Minnesota Vikings more ‘outplayed’ than ‘outcoached’

Adrian Peterson said the Vikings were “outcoached” and “outplayed.” The second one, being outplayed, took the versatility out of the play calling.

Mike Zimmer admitted that, “yeah, probably,” the Minnesota Vikings should have stuck with Adrian Peterson longer in the 38-7 loss to the Seattle Seahawks on Sunday.

Peterson, the NFL’s leading rusher, carried the ball only five times for 10 yards in the first half and eight times for 18 yards all game.

Peterson’s frustration showed in his postgame comments, saying he felt the Vikings were “outcoached” and “outplayed.”

And eight carries wasn’t enough.

“It is what it is, I’m not going to dwell on it because we have a long season ahead of us,” Peterson said. “So we’ll come back, get our minds right.”


His offensive linemen view Peterson’s desire for the ball as a good thing, but said the offense created its own problem for coordinator Norv Turner.

“Yeah, Adrian wants the ball. I understand that. He’s a heck of a player. He’s probably the best player in this league,” Vikings guard Brandon Fusco said. “He wants the ball in his hands to change a game and we want that, too. But Norv’s a great coordinator and he’s been around this game for a long time. It’s hard to be a one-dimensional offense and move the ball down the field, knowing the defense knows it’s a pass every play. It’s just tough to make plays.”

The Vikings started the game with two Peterson runs, then took a sack on third down. On Peterson’s first carry of the second drive, he was dropped for a 1-yard loss. He got two more carries on the next drive, with one of those going for another first-down loss.

“When we’ve got 28, teams are going to play us differently than others. The game plan is going to be around 28. That’s the No. 1 thing to stop us,” Fusco said. “We’re a run-first offense so we’ve got to get him going and that helps open up the pass. That’s the way Vikings football has been ever since I’ve been here.”

But after the Vikings fell behind 14-0 late in the second quarter, then 21-0 quickly after that, Peterson got two carries at the start of the second half, then one more the rest of the game as the score continued to tilt increasing to the Seahawks’ advantage.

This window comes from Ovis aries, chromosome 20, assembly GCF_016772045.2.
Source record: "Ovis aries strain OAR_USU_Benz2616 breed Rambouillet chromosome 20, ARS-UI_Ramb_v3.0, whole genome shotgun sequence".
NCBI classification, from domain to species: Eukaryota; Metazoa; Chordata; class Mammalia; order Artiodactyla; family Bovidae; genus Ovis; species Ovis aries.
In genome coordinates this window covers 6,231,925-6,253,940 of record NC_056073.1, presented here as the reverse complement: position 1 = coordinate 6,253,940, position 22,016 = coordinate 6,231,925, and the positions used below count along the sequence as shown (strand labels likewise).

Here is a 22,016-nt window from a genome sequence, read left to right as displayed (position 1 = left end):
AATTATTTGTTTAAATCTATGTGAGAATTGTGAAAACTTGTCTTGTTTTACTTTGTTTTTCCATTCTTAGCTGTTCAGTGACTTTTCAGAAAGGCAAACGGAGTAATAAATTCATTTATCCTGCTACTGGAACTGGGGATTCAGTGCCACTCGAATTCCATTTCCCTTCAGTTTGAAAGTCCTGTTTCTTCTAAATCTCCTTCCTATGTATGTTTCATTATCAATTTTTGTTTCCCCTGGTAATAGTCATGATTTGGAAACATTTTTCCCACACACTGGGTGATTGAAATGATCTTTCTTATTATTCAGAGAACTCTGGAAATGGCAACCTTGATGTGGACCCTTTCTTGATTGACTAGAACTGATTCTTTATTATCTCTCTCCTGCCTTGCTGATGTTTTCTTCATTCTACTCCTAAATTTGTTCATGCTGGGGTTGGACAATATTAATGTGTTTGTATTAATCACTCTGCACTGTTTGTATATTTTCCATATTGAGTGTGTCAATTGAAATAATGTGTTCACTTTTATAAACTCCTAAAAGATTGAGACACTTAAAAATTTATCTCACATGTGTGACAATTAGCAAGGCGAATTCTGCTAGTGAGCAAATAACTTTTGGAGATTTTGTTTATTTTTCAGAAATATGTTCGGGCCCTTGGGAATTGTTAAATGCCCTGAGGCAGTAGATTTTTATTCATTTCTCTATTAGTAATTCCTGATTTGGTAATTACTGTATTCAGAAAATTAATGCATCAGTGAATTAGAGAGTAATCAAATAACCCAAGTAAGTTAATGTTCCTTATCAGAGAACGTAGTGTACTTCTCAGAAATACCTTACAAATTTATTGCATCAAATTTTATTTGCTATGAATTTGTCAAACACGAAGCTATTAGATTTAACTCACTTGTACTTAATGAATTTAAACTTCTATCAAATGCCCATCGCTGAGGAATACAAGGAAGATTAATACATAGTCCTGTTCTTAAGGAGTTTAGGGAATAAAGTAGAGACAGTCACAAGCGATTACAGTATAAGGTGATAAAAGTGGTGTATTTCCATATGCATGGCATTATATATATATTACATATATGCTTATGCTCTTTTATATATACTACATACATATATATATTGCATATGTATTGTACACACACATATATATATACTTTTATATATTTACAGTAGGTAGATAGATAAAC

But has the Vikings offense gotten too one-dimension with its reliance on Peterson that it struggles to function when he isn’t used much or he is shut down by a defense making him the focal point?

“I’m not worried that we have Adrian in our backfield. That’s never a concern for me,” center Joe Berger said.

“Adrian is a playmaker and he wants to have the ball in his hands. I don’t think that’s a bad thing.”

The Vikings know their offense starts with Peterson. He touched the ball four times in the first eight plays – three runs for six yards and a 3-yard reception, but two sacks in those first two drives thwarted what little progress the Vikings were making.

In the first 16 plays covering the first three drives, he was used seven times. But after that, the Vikings were down 14-0 and then 21-0 after another drive that ended in an interception when Peterson wasn’t used.

“I think we got a little one-dimension just because we were down so quickly in the game,” Fusco said. “That wasn’t a good team effort offensively, defensively, special teams. I think in all phases we didn’t play our best. Penalties hurt us. That’s a big thing, being a more disciplined team. All those things combined put us behind quickly and it’s hard for Norv for to make calls to get our offense going when it’s one-dimensional against a very good Seattle defense.”

Peterson’s offensive linemen would like to run the ball, too, especially with their pass-protection issues, but they weren’t doing that effectively, either. Peterson averaged just 2.0 yards on his five first-half carries, and he had two catches for a combined 5 yards.

“He’s a very passionate man about this game, he loves the game of football and he wants the ball in his hands all the time,” Fusco said. “We want him to have the ball, too, but you know what? Sometimes it’s not the way games go. We’ve just got to do what the coaches tell us the game plan is and we just roll with the punches.”


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